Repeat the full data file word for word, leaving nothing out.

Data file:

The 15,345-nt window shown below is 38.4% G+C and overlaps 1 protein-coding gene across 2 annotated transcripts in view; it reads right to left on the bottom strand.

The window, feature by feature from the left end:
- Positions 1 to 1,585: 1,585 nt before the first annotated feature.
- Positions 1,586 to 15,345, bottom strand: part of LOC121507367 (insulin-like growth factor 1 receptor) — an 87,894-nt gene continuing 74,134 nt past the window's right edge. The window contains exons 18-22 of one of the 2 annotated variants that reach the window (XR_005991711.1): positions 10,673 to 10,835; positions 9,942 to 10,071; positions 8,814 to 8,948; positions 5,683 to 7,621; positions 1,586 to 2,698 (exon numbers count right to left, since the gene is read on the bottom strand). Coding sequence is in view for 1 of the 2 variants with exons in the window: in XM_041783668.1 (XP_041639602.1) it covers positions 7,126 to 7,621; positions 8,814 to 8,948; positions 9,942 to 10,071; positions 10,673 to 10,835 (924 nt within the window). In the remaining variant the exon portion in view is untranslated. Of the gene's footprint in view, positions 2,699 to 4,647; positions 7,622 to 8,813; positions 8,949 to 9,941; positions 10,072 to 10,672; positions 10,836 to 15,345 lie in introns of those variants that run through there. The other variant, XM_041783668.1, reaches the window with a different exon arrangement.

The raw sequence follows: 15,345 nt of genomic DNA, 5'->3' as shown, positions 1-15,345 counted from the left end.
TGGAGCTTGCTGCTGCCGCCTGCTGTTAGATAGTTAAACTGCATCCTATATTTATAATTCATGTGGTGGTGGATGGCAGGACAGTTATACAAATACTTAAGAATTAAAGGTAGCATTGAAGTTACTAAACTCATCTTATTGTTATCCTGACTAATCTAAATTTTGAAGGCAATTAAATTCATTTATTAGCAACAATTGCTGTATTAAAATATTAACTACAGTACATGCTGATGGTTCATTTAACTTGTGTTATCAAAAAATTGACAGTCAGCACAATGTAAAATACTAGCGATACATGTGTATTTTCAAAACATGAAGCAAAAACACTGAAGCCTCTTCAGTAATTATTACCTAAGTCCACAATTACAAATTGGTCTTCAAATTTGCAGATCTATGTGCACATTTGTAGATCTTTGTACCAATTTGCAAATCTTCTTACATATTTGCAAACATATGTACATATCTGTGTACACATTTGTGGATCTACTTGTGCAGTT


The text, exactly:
The 15,345-nt window shown below is 38.4% G+C and overlaps 1 protein-coding gene across 2 annotated transcripts in view; it reads right to left on the bottom strand.

The window, feature by feature from the left end:
- Positions 1 to 1,585: 1,585 nt before the first annotated feature.
- Positions 1,586 to 15,345, bottom strand: part of LOC121507367 (insulin-like growth factor 1 receptor) — an 87,894-nt gene continuing 74,134 nt past the window's right edge. The window contains exons 18-22 of one of the 2 annotated variants that reach the window (XR_005991711.1): positions 10,673 to 10,835; positions 9,942 to 10,071; positions 8,814 to 8,948; positions 5,683 to 7,621; positions 1,586 to 2,698 (exon numbers count right to left, since the gene is read on the bottom strand). Coding sequence is in view for 1 of the 2 variants with exons in the window: in XM_041783668.1 (XP_041639602.1) it covers positions 7,126 to 7,621; positions 8,814 to 8,948; positions 9,942 to 10,071; positions 10,673 to 10,835 (924 nt within the window). In the remaining variant the exon portion in view is untranslated. Of the gene's footprint in view, positions 2,699 to 4,647; positions 7,622 to 8,813; positions 8,949 to 9,941; positions 10,072 to 10,672; positions 10,836 to 15,345 lie in introns of those variants that run through there. The other variant, XM_041783668.1, reaches the window with a different exon arrangement.

The raw sequence follows: 15,345 nt of genomic DNA, 5'->3' as shown, positions 1-15,345 counted from the left end.
TGGAGCTTGCTGCTGCCGCCTGCTGTTAGATAGTTAAACTGCATCCTATATTTATAATTCATGTGGTGGTGGATGGCAGGACAGTTATACAAATACTTAAGAATTAAAGGTAGCATTGAAGTTACTAAACTCATCTTATTGTTATCCTGACTAATCTAAATTTTGAAGGCAATTAAATTCATTTATTAGCAACAATTGCTGTATTAAAATATTAACTACAGTACATGCTGATGGTTCATTTAACTTGTGTTATCAAAAAATTGACAGTCAGCACAATGTAAAATACTAGCGATACATGTGTATTTTCAAAACATGAAGCAAAAACACTGAAGCCTCTTCAGTAATTATTACCTAAGTCCACAATTACAAATTGGTCTTCAAATTTGCAGATCTATGTGCACATTTGTAGATCTTTGTACCAATTTGCAAATCTTCTTACATATTTGCAAACATATGTACATATCTGTGTACACATTTGTGGATCTACTTGTGCAGTT